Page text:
A new decision suggests that, although not mandatory, employers should be careful to consider 'bumping' when making employees redundant to avoid giving rise to unfair dismissal claims.

In Mirab V Mentor Graphics (UK) Ltd, the Employment Appeal Tribunal ruled that although employers are under no obligation to discuss bumping during the redundancy selection process, failure to do so may give rise to a successful claim of unfair dismissal if the Employment Tribunal considers it to be within the range of reasonable responses.

Background Law

Under s.98(2)(c) of the Employment Rights Act 1996 (ERA), redundancy is a potentially fair reason for dismissal. In deciding whether a redundancy dismissal is fair, the main question for the Employment Tribunal (ET) stems from s.98(4) of ERA: did the employer act within a range of reasonable responses, having regard to the specific circumstances of the individual case?

"Bumping" occurs when an employee's role becomes redundant and, instead of losing their job, they are redeployed to someone else's role, with the other employee being made redundant instead. Typically, this practice allows employers to retain more senior, skilled or long-serving employees, in preference to junior employees, despite the fact that it is the more senior role which has become redundant. Employers are not obliged to bump employees, nor is it the duty of the employee to suggest they are bumped into another role. When assessing the fairness of a dismissal, the ET will decide whether the employer's approach to bumping (i.e. whether they considered or engaged in bumping), was within the range of reasonable responses.

Facts

The Claimant was employed in the senior role of Sales Director for the Respondent employer. The Claimant was the only Sales Director in the UK branch of the company and was responsible for Account Managers, who reported directly to him. Following a restructure of the business, the Respondent determined that the role of Sales Director was no longer needed and the Claimant was made redundant.

The Claimant brought a claim for unfair dismissal. The ET dismissed the claim, pronouncing that redundancy was the reason for dismissal and, as the Respondent had sufficiently considered alternatives to dismissal, the dismissal was fair. In particular, the ET acknowledged that although the Respondent had not considered bumping a more junior Account Manager, it was fair in the circumstances because: (i) the employer was only obliged to consider bumping if the Claimant raised it; and (ii) the Claimant had not actively suggested that he would be prepared to consider the subordinate role. Furthermore, although an internal appeal was procedurally unfair it made no difference to the fairness of the original dismissal.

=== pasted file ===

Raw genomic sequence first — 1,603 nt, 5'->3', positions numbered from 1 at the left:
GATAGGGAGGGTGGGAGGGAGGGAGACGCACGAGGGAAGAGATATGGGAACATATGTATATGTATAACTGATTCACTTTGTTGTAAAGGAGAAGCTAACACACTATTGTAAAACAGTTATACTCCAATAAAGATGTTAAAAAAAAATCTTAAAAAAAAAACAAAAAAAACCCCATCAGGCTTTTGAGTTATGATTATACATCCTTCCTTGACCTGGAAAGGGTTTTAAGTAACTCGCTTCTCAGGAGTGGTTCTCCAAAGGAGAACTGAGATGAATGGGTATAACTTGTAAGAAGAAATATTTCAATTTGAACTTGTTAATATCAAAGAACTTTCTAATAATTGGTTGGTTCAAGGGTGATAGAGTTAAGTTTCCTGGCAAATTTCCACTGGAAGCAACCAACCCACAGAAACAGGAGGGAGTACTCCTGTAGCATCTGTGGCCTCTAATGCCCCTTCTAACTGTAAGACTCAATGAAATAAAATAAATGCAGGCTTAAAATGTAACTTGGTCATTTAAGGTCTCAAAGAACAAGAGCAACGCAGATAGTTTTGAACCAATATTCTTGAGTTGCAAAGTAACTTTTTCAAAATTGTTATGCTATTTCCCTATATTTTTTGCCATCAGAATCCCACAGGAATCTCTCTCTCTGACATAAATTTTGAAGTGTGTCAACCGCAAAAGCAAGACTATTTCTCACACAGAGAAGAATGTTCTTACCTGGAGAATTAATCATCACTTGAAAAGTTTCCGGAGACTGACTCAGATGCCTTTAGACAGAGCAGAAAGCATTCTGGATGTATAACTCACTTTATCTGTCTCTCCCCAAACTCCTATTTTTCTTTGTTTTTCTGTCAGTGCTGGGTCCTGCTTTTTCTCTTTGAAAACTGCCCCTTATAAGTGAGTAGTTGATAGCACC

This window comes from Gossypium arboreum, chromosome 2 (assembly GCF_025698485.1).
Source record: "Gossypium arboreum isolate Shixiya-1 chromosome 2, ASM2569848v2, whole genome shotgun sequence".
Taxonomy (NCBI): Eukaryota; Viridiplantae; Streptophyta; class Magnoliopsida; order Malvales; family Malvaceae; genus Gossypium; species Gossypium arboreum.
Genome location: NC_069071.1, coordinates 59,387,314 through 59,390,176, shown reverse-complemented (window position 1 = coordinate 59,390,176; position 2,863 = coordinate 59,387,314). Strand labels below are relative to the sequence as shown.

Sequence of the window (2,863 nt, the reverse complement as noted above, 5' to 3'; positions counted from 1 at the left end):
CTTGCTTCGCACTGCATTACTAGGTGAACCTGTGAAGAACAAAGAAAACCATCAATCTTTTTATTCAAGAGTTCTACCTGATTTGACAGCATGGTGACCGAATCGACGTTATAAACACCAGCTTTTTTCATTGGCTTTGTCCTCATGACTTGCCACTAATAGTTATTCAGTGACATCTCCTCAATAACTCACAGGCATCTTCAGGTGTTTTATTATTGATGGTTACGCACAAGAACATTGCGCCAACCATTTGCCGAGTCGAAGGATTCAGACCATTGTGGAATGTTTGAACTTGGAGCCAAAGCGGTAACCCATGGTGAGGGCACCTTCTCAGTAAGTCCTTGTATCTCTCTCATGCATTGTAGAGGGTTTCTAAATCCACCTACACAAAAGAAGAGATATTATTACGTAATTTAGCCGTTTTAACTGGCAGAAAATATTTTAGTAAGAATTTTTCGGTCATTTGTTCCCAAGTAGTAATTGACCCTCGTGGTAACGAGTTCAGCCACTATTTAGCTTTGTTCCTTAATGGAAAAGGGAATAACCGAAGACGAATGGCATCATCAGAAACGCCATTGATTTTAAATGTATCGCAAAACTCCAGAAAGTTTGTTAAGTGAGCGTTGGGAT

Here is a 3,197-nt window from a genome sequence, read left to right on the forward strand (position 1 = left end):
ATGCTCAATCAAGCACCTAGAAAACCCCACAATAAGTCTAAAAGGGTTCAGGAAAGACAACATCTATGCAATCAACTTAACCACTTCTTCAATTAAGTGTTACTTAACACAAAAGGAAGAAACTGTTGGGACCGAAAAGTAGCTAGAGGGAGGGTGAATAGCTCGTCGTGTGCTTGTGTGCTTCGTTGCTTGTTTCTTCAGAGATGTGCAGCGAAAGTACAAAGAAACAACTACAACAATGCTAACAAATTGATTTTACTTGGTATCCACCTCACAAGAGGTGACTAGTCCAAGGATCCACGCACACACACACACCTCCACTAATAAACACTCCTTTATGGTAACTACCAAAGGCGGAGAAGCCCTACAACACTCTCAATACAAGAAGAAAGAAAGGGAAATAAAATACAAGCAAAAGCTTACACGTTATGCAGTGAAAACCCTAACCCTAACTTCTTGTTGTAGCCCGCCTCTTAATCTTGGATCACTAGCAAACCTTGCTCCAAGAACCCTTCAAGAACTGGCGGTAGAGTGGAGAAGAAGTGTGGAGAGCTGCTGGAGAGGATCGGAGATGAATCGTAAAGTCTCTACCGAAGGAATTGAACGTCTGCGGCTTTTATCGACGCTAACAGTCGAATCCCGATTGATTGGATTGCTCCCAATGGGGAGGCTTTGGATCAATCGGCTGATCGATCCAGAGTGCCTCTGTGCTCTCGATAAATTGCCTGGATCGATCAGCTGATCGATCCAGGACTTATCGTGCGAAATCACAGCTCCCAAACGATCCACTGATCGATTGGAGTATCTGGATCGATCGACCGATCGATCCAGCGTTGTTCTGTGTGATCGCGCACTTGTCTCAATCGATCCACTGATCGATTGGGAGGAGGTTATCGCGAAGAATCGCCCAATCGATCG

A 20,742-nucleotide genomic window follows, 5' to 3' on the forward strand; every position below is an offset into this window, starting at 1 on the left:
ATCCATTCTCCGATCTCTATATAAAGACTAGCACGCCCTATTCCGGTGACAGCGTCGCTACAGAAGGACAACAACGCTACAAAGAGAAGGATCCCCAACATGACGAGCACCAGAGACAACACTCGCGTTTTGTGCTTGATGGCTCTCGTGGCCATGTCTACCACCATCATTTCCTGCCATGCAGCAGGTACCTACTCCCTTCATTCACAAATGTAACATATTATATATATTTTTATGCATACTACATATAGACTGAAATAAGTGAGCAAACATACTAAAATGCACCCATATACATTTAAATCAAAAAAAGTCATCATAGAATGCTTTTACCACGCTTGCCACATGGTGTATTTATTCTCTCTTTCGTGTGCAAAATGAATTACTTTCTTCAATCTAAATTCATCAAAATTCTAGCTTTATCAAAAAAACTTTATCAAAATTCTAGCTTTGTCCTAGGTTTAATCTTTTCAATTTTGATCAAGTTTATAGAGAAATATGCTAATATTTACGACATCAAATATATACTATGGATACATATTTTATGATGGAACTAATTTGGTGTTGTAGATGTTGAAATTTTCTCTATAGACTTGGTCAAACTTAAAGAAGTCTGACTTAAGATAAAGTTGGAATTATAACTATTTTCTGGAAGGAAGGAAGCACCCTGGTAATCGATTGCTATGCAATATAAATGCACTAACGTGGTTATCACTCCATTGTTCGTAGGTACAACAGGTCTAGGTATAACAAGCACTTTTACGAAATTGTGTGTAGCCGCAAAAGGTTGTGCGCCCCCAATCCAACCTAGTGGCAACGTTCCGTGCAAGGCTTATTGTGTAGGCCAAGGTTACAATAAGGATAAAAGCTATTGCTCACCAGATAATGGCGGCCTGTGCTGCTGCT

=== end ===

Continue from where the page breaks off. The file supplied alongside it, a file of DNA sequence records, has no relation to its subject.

The Claimant appealed to the Employment Appeal Tribunal (EAT) on the basis that the ET had erred in relation to the internal appeal and, specifically, on the issue of bumping.

Decision

HHJ Eady QC, sitting alone in the EAT, found that the ET was wrong to assume there was a general rule that employers are not required to consider bumping redundant employees to subordinate positions unless the employees suggest this themselves. This was a plain error by the ET; there is no case law to support this premise at all and the ET failed to show it had applied the band of reasonable responses test in this regard.

Equally so, the EAT acknowledged there is no strict rule that employers must always consider bumping to render a redundancy dismissal fair. However the EAT ruled that the question of fairness falls to the ET to decide whether, in the circumstances, the employer acted within the range of reasonable responses. Accordingly, in making this judgment, the ET should reconsider the employer’s approach to bumping and evaluate whether it was fair, in the circumstances.

Furthermore, the EAT determined the ET was wrong to state that the legitimacy of the internal appeal process was only relevant if the original process had been unfair.

In light of these fundamental errors in the ET's approach to the question of fairness, HHJ Eady QC remitted the case to the ET to reconsider this element of the dismissal in light of the ruling by the EAT.

The EAT's judgment reaffirms that employers are not legally obliged to consider bumping in every case of redundancy; employers are entitled to overlook this practice if they think it is appropriate to do so. However, if the ET determines that consideration of redeployment was reasonable in the circumstances, a failure by an employer to raise it as an alternative option may render an otherwise fair redundancy dismissal as unfair.

Therefore, during the redundancy selection process, where possible, it is recommended that employers at least consider bumping, even if the redundant employee does not raise it. Appropriate records should be kept to evidence this stage in the process. This will help ensure the selection process is not only fair, but also seen to be fair and could, ultimately, avoid instigation of an unfair dismissal claim.